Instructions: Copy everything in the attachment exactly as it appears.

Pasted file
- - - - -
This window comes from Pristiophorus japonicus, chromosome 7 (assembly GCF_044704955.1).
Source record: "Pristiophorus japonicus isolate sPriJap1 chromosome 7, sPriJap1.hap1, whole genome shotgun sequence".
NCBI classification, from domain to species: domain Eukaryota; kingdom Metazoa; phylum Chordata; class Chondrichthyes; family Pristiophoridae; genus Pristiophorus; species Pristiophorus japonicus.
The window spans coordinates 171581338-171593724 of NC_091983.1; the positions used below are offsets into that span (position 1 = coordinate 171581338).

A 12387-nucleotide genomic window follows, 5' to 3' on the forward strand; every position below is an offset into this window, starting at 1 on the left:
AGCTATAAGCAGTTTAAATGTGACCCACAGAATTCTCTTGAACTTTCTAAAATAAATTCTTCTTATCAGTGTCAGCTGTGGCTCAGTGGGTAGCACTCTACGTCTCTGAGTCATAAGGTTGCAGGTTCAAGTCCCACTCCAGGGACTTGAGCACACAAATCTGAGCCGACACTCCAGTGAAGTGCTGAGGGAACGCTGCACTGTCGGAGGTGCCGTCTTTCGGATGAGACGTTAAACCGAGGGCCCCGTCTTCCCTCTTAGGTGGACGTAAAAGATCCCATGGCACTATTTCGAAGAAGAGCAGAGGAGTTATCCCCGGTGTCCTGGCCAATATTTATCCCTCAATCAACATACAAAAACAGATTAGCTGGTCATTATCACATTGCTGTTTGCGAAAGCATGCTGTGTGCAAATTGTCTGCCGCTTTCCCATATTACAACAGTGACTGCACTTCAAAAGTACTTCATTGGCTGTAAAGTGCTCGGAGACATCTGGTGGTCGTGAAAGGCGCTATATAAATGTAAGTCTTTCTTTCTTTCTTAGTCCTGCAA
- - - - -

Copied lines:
This window comes from Pristiophorus japonicus, chromosome 7 (assembly GCF_044704955.1).
Source record: "Pristiophorus japonicus isolate sPriJap1 chromosome 7, sPriJap1.hap1, whole genome shotgun sequence".
NCBI classification, from domain to species: domain Eukaryota; kingdom Metazoa; phylum Chordata; class Chondrichthyes; family Pristiophoridae; genus Pristiophorus; species Pristiophorus japonicus.
The window spans coordinates 171581338-171593724 of NC_091983.1; the positions used below are offsets into that span (position 1 = coordinate 171581338).

A 12387-nucleotide genomic window follows, 5' to 3' on the forward strand; every position below is an offset into this window, starting at 1 on the left:
AGCTATAAGCAGTTTAAATGTGACCCACAGAATTCTCTTGAACTTTCTAAAATAAATTCTTCTTATCAGTGTCAGCTGTGGCTCAGTGGGTAGCACTCTACGTCTCTGAGTCATAAGGTTGCAGGTTCAAGTCCCACTCCAGGGACTTGAGCACACAAATCTGAGCCGACACTCCAGTGAAGTGCTGAGGGAACGCTGCACTGTCGGAGGTGCCGTCTTTCGGATGAGACGTTAAACCGAGGGCCCCGTCTTCCCTCTTAGGTGGACGTAAAAGATCCCATGGCACTATTTCGAAGAAGAGCAGAGGAGTTATCCCCGGTGTCCTGGCCAATATTTATCCCTCAATCAACATACAAAAACAGATTAGCTGGTCATTATCACATTGCTGTTTGCGAAAGCATGCTGTGTGCAAATTGTCTGCCGCTTTCCCATATTACAACAGTGACTGCACTTCAAAAGTACTTCATTGGCTGTAAAGTGCTCGGAGACATCTGGTGGTCGTGAAAGGCGCTATATAAATGTAAGTCTTTCTTTCTTTCTTAGTCCTGCAA